Sure, the technology of Blockchain can be fruitfully utilised in legal contracts and other financial transections, but it surely will fail as a currency in a dynamic and economically expansionary world.

Last edited 6 months ago by Vijay Kant
Jon Hawksley
Jon Hawksley
6 months ago

There is so much wrong with this article it is hard to know where to start.
The holder of a Bitcoin has a number that can be verified by the records in a distributed blockchain ledger in a community that uses computers to calculate new bitcoins. There is no record of who owns a bitcoin so if you lose your number you no longer own a bitcoin. If someone else finds out the number they can spend it and you will then no longer own a bitcoin. Spending a bitcoin requires the number to be verified against the blockchain ledger and in the process the buyer gets a different number. Actually using a bitcoin is a cumbersome process so brokers have set up to intermediate between investors and the community of computers that holds the ledgers. They are subject to all the rules of the financial market they are part of and if they are not part of one then there is the additional risk of them not being regulated.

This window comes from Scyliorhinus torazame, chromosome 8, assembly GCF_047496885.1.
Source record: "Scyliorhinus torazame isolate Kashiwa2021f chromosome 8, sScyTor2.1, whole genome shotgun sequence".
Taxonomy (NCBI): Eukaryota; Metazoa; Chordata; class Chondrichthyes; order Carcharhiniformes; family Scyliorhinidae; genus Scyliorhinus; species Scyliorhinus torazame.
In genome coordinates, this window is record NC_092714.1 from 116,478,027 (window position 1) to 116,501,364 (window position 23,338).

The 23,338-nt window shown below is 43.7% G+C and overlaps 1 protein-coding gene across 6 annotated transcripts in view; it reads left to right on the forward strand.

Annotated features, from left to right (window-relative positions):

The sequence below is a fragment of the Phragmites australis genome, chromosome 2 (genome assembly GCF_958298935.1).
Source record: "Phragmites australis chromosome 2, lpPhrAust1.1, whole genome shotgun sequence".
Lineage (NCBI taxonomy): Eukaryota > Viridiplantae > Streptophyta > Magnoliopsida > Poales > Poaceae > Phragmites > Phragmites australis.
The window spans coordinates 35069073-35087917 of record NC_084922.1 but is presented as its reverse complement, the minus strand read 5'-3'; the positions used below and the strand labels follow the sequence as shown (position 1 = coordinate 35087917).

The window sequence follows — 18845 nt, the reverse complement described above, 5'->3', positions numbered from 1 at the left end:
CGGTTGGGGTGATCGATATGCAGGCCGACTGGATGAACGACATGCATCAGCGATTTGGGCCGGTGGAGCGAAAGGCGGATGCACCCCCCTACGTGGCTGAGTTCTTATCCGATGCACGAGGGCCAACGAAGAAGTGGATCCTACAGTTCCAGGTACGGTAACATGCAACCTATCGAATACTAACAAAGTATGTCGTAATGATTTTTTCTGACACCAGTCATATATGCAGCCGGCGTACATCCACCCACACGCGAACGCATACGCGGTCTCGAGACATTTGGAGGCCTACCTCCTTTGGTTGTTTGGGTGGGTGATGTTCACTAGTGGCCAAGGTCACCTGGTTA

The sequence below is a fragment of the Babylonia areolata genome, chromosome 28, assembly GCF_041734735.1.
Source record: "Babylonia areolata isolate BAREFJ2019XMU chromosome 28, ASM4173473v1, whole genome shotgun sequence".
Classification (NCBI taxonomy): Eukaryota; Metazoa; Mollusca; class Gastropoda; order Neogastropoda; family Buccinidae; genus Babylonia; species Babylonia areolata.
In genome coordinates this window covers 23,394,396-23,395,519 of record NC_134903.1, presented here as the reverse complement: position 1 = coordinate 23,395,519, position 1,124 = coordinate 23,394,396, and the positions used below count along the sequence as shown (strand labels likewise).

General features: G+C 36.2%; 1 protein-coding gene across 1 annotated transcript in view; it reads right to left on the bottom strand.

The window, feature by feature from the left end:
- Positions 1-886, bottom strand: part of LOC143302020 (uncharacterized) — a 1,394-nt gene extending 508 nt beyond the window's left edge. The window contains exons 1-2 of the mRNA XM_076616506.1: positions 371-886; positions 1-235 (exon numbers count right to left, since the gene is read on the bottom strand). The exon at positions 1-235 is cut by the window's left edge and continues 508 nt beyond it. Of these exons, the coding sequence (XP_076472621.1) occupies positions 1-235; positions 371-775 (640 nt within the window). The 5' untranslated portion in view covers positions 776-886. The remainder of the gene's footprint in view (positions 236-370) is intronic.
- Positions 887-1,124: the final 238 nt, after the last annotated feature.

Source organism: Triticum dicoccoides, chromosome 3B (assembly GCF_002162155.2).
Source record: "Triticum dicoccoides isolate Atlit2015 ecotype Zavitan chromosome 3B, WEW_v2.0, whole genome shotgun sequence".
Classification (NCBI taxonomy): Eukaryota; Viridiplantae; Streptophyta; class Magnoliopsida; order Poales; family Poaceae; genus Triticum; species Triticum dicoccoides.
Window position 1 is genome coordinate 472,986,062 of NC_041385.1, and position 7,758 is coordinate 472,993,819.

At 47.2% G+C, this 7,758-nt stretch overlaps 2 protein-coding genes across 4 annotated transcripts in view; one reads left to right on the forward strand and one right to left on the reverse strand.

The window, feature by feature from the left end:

Bitcoin can represent a useful diversifier” A Bitcoin is a token with no intrinsic value. There are no assets backing it. When you sell a Bitcoin you depend on someone else wanting to buy it from you and one day no one will want to. The supply of bitcoins is fixed so its value goes up and down proportionate to the number of people that want to invest in it. That value is the last price paid not the price you will be paid if you want to sell. If everyone wants to sell the price will go to zero. There are no assets, at least with most fiat money someone creditworthy has promised to pay you something.
the established monetary system is on very shaky ground and Bitcoin can serve as an alternative to that” If the community of owners of the computers that hold the blockchain ledgers turn their computers off then all Bitcoins cease to exist. That community has and can change the rules arbitrarily.
But if you, like over a billion people worldwide, don’t have a physical address with a street name and number, or identity documentation, or live under a highly inflationary regime, you would appreciate the value of Bitcoin’s open system” Assuming you have a computer, internet connection and means to access the community of computers that holds the blockchain. Otherwise you are in the hands of an intermediary with all the attendant risks and difficulties.
Governments can and will exercise control. They can control the payment interface between Bitcoins and fiat money. They can control the intermediaries who hold bitcoins for investors. They might be able to use quantum computing to negate the value of new bitcoins that the community rely upon to fund themselves causing them to disband.
Before accepting any article on Bitcoins UnHerd should check that the author understands the mathematics including the use of the secure hash algorithm SHA 256 in Bitcoins.